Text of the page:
Correlating the NBA preseason to its regular season is often an exercise in futility.
The differences in lineups, scouting and general effort make it foolhardy to assume the problems of early October will translate once the games actually count in the standings.
But, to New Orleans Pelicans coach Alvin Gentry, the defensive woes displayed in a dismal 0-5 exhibition campaign are concerning, regardless of the stakes. And with the season opener looming on Wednesday night, against the defending No. 1 seed Houston Rockets, there’s a lot of ground to be covered in a short period of time.
Watching preseason games reveals a noticeable difference in intensity and energy from the regular season. It can be seen in the disinterest in closing out on perimeter shooters and not running back on fast breaks.
However, there’s more to the Pelicans’ defensive problems than those easily fixable flaws.
“I don’t think it’s effort,” Gentry said. “I just think we have to do a better job of following the game plan and executing it. A lot of this has come because we are kind of in between. I don’t know if I would say we are not playing hard but we have to do a much better job of playing hard enough to contain the ball and to make sure the screen-and-roll doesn’t hurt us like it has.”
Thursday’s 134-119 home loss to the Toronto Raptors was particularly disconcerting for the Pelicans. Not only did New Orleans play its starters a nearly full complement of minutes, mimicking their rotations like a dress rehearsal, it was torched by a depleted Raptors team which sat their entire starting lineup for rest purposes.
Still, Toronto picked apart the Pelicans’ defense, scoring at will, just as the Heat, Hawks and Bulls (twice) did in earlier preseason wins.
So, can’t it all be solved with just a little extra effort? Perhaps.
“It’s a little bit of everything, but, it’s energy,” forward Julius Randle said. “I just feel like the team’s got to feel our presence. We are getting adjusted. There’s a lot of points of emphasis that we’re getting adjusted to. We’ve got to get adjusted to that and shore it up, but we’ll be fine.”
The personnel would suggest it can be flipped in a hurry.
Anthony Davis and Jrue Holiday were the only teammates to earn first-team all-defensive selections last year and effectively quashed opponents’ pick-and-rolls for months at a time.
The offseason addition of point guard Elfrid Payton adds length and strength to the backcourt as well, allowing Holiday to more effectively cover the wing and add flexibility to his defensive assignment. But, thus far, it hasn’t slowed down the opposition.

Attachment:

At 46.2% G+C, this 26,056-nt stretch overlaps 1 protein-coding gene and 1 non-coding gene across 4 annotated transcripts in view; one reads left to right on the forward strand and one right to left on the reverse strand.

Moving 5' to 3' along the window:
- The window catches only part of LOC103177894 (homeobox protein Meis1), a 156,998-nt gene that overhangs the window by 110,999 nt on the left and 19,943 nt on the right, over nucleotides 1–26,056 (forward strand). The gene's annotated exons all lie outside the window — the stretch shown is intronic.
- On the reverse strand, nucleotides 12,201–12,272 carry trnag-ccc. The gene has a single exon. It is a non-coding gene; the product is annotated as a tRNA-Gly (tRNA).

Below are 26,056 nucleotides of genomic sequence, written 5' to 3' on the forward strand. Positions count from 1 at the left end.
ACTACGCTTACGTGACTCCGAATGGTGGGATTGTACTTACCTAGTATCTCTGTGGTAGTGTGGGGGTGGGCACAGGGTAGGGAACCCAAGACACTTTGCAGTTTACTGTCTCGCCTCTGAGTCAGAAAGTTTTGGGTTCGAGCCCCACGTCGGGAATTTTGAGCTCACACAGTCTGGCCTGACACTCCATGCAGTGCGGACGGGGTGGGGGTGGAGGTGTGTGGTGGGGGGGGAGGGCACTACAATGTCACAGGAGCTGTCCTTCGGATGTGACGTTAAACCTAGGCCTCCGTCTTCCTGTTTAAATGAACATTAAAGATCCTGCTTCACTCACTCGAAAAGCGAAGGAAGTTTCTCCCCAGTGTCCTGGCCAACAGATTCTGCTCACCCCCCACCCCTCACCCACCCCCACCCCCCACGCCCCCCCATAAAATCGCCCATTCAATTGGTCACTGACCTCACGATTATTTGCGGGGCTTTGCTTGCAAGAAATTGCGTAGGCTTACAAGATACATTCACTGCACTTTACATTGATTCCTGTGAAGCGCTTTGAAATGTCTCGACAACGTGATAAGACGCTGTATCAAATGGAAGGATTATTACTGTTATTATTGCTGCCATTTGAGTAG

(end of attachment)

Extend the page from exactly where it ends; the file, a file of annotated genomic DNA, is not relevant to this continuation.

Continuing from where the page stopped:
“I think it’s a little bit of miscommunication between what we have to do,” Holiday said. “We have like six days to go back and correct that. Minor things, but I don’t think it’s anything effort-wise. I don’t think it’s anything effort-wise or anything like that, but miscommunication.”
The problems could be exacerbated by the Pelicans’ pace.
While Gentry was pleased with the speed, leading the NBA in possessions per game this preseason and lifting the Pelicans’ offense to lethal levels, the blistering pace wasn’t matched on the other end. Instead, the repeated transition opportunities turned into opponents’ open looks and worked against them.
It worked against the mantra Pelicans coaches have preached since they began cranking up the speed late last year. Pace doesn’t matter if it isn’t matched on the defensive end. And by allowing nearly 65 points per game in the paint, it’s clear the Pelicans’ problems are being exposed.
But, don’t expect them to slow down as a way to fix it. Instead, the Pelicans want to keep going faster.
And ultimately, according to Davis, the solution is already on its way. It’s first and foremost about effort.
That’s why he isn’t nearly as concerned as the numbers would reflect.
“Today in practice we played great defensively,” Davis said on Saturday. “It’s the preseason. A lot of people don’t play how they’re supposed to play. I think we did a good job in practice today and we’re working on stuff and being back to a team that can hang their hat on how they play defense.
“I think we will be fine. We know what we can do.”